Ken Cosgrove has in his reach the perfect setup for an aspiring author: thanks to his marriage situation, he could take of advantage of all the money and time needed to hammer out his first novel. He only toys with this dream briefly, though, this glimmering life not lived, before going back to tracing the same old circles with his hours, this time fueled by revenge. Is that all there is?

The cast of Mad Men are at that strange point of success, lingering in the tepid aftermath of striving and winning. They have money, power, and jobs others might kill to have. What is a dream possessed? What do you do if there is little more to reach for?

On Sunday night’s “Severance” episode, there isn’t much severance at all, just the idea of it – a drunken spark that dies in the night. Alcohol, one of the main characters of the show, seduces Peggy with the rush of whim and romance, but the sparkle of plans spun the previous evening fades in the morning light. This is your real life, the hangover tells you. This is your real life, your daily routine reminds you, safe in its taxing monotony, safe in its tedious and consuming pressure. Is the fire even that marvelous after all?

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Is it lucky, or a curse, to be alive? It’s never quite one or the other. Boredom and disillusionment eat themselves and grow stronger and thicker, like a paste holding down your life. Successful or not, instead of full of wonder and excitement, the moments can grow tedious and distasteful to us. We linger there, dreadfully suspended in our own existence.

Don is constantly in a spin, facing himself again and again, marveling at the emptiness. He grasps as potential changes, but just turns again to work, booze and sex until the gnawing pain of being subsides. “You don’t want to run away with me,” his old flame Rachel Katz once told him “You just want to run away.”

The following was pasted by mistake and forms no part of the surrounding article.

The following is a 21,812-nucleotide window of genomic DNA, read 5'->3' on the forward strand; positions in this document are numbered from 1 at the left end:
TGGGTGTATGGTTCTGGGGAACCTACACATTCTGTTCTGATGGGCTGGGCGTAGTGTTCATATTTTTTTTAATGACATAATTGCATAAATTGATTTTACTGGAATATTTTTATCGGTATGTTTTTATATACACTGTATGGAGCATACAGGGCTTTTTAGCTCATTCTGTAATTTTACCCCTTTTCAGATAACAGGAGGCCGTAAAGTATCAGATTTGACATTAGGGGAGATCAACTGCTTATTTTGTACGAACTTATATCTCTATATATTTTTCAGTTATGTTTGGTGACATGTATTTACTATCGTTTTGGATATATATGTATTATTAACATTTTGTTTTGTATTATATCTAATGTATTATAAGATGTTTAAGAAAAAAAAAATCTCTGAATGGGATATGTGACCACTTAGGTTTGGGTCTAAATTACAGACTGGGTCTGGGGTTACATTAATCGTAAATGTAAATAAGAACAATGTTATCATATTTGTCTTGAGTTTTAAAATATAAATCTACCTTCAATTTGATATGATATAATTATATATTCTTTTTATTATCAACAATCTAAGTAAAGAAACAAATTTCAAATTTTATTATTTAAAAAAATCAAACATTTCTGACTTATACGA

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Don’s remade himself again and again, but in all his attempts to reshape his identity, he always just runs back to himself. His life has a Sisyphean pattern. He recognizes a problem, feels that he is drowning, and struggles to the surface for just a few moments only to sink again, lower than before. The way out turns out to be just another entrance to the same maze.

The life not lived is fantasy, a place to hang the melancholy. Don confronts former mistress Rachel Katz’s life lived without him at her Shiva, dancing with a kind disoriented regret. His life is full of women he did not love completely, including his own daughter. He’s almost at home in his constant state of missed connections, in his carefully cultivated loneliness, adrift in the endless sea of might-have-beens. The imagined life is usually so much sharper than the one right in front of you.


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